Two new community gardens are in development in Mattapan and East Boston under direction of the City’s Grassroots and Open Space Development program.
The pair of gardens will follow two different models of urban farming, said Shani Fletcher, grassroots program manager for the Department of Neighborhood Development.
Fletcher said the East Boston garden — to be located at 6 Chelsea Terrace — is intended to serve as a community farm, meaning neighborhood residents can help cultivate the food and take some for themselves, but the majority will be donated.
She added that the Mattapan site — planned for River Street — is designed to be a food forest, planted with fruit and nut trees.
“A food forest model is where anyone from the community can come in and harvest the food that’s been grown on the site for themselves,” Fletcher said. “You walk in and you harvest some walnuts for yourself or some raspberries and you just take those home, rather than a team of volunteers managing and harvesting the food.”
Fletcher added there will be a conveyance vote to finalize the sale of land parcels for both projects Wednesday.
“We expect that those votes will go through, and then we’ll work on closing the sale of the land,” Fletcher said. “It’s just not 100 percent official, official yet.”
Director of Eastie Farm — which will oversee the renovation of the 6 Chelsea Terrace space — Kannan Thiruvengadam said the project will likely take a year or more to complete.
Thiruvengadam said he hopes the space will serve low-income families in the neighborhood.
“When it comes to fresh, local, organic food, it’s one of the most expensive things, so people with lower income normally tend to not get that nutrition source,” Thiruvengadam said. “We’ll be more deliberately involving people who don’t otherwise have access to land to grow food and who don’t otherwise have access to nutritious, locally grown food.”
He added that he hopes working in the garden can serve as an educational experience for students at nearby schools.
“It will look like a food growing space where some education happens, some programming happens, some composting demos,” Thiruvengadam said.
Fletcher said the development of community gardens is the result of residents’ interest.
“We don’t sell land to become community gardens unless the community members right around there are supportive,” Fletcher said. “Usually it’s driven by nearby people who want to have a garden.”
However, Fletcher said enthusiasm for urban gardening has been growing.
“I do think that there’s been a lot more interest lately in community gardens and people being able to grow their own food,” Fletcher said. “There’s even more enthusiasm for them than there even were before the pandemic.”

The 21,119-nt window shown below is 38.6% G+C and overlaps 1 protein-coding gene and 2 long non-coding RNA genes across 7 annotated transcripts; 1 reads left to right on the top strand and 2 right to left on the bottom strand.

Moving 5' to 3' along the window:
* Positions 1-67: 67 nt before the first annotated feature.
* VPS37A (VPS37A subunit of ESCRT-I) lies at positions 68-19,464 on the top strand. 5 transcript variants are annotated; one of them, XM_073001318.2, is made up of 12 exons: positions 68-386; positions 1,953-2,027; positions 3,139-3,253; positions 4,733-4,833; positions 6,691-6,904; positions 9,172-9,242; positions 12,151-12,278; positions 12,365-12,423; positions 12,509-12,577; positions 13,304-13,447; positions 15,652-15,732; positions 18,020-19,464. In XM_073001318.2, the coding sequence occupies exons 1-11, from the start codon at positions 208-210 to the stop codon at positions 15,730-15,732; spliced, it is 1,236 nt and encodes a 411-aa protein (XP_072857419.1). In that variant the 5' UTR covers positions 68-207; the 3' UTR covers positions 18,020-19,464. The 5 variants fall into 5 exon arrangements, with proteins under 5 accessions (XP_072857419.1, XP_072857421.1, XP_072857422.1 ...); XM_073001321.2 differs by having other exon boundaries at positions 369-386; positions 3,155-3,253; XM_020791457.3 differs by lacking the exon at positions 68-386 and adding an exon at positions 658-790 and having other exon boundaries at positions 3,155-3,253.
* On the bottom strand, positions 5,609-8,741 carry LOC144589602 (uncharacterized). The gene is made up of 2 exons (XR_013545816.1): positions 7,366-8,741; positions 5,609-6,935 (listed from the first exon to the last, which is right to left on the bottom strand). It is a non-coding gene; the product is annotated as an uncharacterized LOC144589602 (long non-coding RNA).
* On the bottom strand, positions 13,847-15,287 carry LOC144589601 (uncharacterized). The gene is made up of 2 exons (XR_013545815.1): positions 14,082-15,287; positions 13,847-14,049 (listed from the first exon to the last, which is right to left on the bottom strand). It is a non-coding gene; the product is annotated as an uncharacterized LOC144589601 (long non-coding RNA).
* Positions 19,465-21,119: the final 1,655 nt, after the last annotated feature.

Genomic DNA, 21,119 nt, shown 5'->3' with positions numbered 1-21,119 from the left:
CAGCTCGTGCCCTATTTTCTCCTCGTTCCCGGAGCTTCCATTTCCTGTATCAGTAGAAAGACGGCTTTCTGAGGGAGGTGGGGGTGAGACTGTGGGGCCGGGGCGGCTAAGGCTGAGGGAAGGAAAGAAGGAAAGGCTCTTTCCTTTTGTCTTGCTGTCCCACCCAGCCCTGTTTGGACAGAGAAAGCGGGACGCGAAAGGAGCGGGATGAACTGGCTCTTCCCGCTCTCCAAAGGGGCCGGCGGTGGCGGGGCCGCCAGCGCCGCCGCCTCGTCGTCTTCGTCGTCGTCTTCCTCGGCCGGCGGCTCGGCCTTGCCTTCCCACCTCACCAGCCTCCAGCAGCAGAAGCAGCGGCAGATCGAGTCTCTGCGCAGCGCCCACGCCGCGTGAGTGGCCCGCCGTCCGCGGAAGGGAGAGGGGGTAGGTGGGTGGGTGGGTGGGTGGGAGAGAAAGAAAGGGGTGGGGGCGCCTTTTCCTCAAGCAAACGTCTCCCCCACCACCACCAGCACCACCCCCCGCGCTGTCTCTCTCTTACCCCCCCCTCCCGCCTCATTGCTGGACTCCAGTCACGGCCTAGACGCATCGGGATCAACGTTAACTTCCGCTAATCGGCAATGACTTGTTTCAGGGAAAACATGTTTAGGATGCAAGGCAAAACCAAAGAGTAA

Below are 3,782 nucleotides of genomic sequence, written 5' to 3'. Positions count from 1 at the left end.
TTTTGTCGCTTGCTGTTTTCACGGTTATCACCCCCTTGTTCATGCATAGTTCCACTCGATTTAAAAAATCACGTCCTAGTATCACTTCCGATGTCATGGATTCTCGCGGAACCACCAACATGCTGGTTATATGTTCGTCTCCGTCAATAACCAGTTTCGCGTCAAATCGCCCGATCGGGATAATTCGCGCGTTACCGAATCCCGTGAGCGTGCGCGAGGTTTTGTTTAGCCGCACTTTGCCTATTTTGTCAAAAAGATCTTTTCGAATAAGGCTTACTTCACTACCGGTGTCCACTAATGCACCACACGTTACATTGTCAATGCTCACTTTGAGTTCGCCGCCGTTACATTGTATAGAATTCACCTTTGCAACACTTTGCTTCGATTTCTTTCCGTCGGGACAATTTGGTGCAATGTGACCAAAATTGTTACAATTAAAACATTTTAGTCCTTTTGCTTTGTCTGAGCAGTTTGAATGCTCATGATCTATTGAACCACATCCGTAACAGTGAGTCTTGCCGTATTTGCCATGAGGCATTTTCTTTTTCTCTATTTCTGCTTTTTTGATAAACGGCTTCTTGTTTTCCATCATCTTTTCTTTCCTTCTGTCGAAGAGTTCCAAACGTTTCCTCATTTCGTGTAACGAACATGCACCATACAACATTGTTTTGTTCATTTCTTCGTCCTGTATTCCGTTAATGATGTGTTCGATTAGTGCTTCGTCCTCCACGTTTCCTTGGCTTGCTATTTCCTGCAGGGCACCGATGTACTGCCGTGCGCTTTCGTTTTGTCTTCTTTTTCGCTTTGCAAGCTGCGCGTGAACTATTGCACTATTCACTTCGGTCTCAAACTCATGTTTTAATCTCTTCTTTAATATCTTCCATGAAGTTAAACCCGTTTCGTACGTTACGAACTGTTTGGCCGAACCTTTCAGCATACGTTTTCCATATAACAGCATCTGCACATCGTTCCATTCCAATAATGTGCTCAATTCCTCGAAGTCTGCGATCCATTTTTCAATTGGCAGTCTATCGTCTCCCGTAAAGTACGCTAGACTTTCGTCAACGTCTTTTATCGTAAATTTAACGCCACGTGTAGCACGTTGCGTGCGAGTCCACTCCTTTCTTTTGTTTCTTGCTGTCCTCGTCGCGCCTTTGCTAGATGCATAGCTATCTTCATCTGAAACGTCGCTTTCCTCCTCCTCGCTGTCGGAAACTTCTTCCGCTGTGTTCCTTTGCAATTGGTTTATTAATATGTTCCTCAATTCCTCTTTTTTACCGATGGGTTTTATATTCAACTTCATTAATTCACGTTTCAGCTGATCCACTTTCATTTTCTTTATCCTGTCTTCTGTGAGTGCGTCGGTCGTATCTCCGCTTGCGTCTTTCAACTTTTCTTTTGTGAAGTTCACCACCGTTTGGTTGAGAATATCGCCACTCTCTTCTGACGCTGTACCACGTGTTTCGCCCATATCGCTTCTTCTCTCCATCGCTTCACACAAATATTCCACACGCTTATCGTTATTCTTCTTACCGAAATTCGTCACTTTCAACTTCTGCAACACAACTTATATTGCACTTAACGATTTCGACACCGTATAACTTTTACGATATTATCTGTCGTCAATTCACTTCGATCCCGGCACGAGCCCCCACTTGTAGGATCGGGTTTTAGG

She added that the gardens help to counteract the “urban heat island effect,” which causes cities to become disproportionately hot due to the lack of bodies of water and vegetation that normally absorb heat.
Orion Kriegman is the executive director of the Boston Food Forest Coalition, the organization in charge of developing the River Street space. They partnered with the Edgewater Drive Neighborhood Association to develop plans the community is satisfied with.
Kriegman said the River Street space will have a covered pavilion with walking paths upon its completion, which is tentatively slated for next spring.
“What we’re going to do is remove some of the more difficult, invasive species like the Norway maples,” Kriegman said, “but leave some of the more attractive species like the walnuts.”
The site will also have apricots, cherries or apples trees, perennial plants and wildflowers, Kriegman said.
He added the site will likely have a “walnut processing station,” where visitors can crack walnuts from the trees in the garden itself, as well as a rainwater capture and art installations.
Kriegman said the completed garden will provide social benefits to the surrounding community, like increased connectivity — citing the Egleston Community Orchard, a previous development in Jamaica Plain.
“People can often coexist in the same geographic space, but they don’t interact because they’re in different professional and social circles,” Kriegman said. “In a space like the Egleston Community Orchard, they actually meet each other, talk to each other, share time together and do projects together. And then that creates ripple effects throughout the neighborhood.”